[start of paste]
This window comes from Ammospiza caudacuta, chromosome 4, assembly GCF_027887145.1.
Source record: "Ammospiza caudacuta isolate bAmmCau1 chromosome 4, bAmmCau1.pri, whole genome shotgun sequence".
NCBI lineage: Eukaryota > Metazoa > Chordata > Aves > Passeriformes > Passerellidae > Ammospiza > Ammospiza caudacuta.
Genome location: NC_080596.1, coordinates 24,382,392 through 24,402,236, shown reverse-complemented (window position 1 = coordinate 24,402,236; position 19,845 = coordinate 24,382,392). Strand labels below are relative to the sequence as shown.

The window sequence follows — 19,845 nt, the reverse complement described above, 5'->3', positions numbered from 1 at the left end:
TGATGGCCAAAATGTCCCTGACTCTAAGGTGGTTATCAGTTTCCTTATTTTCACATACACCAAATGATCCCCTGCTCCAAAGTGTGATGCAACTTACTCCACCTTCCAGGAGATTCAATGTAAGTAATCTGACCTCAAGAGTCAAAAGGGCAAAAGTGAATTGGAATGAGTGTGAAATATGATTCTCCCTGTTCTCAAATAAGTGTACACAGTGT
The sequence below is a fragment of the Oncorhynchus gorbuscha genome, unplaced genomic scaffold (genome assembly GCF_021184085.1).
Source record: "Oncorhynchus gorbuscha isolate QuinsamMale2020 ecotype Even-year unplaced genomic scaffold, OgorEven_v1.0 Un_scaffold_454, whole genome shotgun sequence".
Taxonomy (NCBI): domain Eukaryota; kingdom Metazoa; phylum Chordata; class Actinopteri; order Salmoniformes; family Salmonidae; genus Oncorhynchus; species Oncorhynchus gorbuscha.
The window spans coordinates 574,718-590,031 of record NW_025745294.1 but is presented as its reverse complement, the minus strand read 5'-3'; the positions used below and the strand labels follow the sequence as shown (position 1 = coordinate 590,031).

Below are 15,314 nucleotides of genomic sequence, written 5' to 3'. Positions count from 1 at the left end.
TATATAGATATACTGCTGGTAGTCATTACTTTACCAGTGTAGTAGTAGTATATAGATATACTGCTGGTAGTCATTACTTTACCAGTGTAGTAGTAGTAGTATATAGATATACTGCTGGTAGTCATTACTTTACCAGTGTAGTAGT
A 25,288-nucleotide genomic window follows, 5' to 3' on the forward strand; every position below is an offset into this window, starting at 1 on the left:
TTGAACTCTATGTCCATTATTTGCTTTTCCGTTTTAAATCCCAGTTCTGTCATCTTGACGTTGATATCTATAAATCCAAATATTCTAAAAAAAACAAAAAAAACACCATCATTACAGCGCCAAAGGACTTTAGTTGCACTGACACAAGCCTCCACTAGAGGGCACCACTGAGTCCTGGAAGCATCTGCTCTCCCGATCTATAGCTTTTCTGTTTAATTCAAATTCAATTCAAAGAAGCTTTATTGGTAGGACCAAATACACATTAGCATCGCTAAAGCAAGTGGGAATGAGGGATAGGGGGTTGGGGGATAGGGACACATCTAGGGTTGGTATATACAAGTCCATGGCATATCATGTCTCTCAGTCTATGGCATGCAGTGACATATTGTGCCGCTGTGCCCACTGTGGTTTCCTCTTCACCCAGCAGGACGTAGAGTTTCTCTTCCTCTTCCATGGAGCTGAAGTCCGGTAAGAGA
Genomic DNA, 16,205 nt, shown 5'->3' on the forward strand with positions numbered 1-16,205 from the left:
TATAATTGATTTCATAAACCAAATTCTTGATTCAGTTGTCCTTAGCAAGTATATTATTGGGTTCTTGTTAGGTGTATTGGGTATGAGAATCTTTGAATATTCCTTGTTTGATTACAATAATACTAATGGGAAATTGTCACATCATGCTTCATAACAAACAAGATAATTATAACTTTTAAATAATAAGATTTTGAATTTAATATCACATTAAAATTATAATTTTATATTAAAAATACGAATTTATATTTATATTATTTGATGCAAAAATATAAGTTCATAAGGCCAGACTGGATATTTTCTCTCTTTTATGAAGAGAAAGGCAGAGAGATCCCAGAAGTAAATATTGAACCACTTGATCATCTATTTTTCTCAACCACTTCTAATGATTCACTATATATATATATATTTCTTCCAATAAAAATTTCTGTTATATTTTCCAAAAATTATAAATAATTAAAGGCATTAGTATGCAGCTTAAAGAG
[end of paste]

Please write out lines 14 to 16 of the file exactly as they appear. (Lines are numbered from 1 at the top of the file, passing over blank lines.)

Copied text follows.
TTGAACTCTATGTCCATTATTTGCTTTTCCGTTTTAAATCCCAGTTCTGTCATCTTGACGTTGATATCTATAAATCCAAATATTCTAAAAAAAACAAAAAAAACACCATCATTACAGCGCCAAAGGACTTTAGTTGCACTGACACAAGCCTCCACTAGAGGGCACCACTGAGTCCTGGAAGCATCTGCTCTCCCGATCTATAGCTTTTCTGTTTAATTCAAATTCAATTCAAAGAAGCTTTATTGGTAGGACCAAATACACATTAGCATCGCTAAAGCAAGTGGGAATGAGGGATAGGGGGTTGGGGGATAGGGACACATCTAGGGTTGGTATATACAAGTCCATGGCATATCATGTCTCTCAGTCTATGGCATGCAGTGACATATTGTGCCGCTGTGCCCACTGTGGTTTCCTCTTCACCCAGCAGGACGTAGAGTTTCTCTTCCTCTTCCATGGAGCTGAAGTCCGGTAAGAGA
Genomic DNA, 16,205 nt, shown 5'->3' on the forward strand with positions numbered 1-16,205 from the left:
TATAATTGATTTCATAAACCAAATTCTTGATTCAGTTGTCCTTAGCAAGTATATTATTGGGTTCTTGTTAGGTGTATTGGGTATGAGAATCTTTGAATATTCCTTGTTTGATTACAATAATACTAATGGGAAATTGTCACATCATGCTTCATAACAAACAAGATAATTATAACTTTTAAATAATAAGATTTTGAATTTAATATCACATTAAAATTATAATTTTATATTAAAAATACGAATTTATATTTATATTATTTGATGCAAAAATATAAGTTCATAAGGCCAGACTGGATATTTTCTCTCTTTTATGAAGAGAAAGGCAGAGAGATCCCAGAAGTAAATATTGAACCACTTGATCATCTATTTTTCTCAACCACTTCTAATGATTCACTATATATATATATATTTCTTCCAATAAAAATTTCTGTTATATTTTCCAAAAATTATAAATAATTAAAGGCATTAGTATGCAGCTTAAAGAG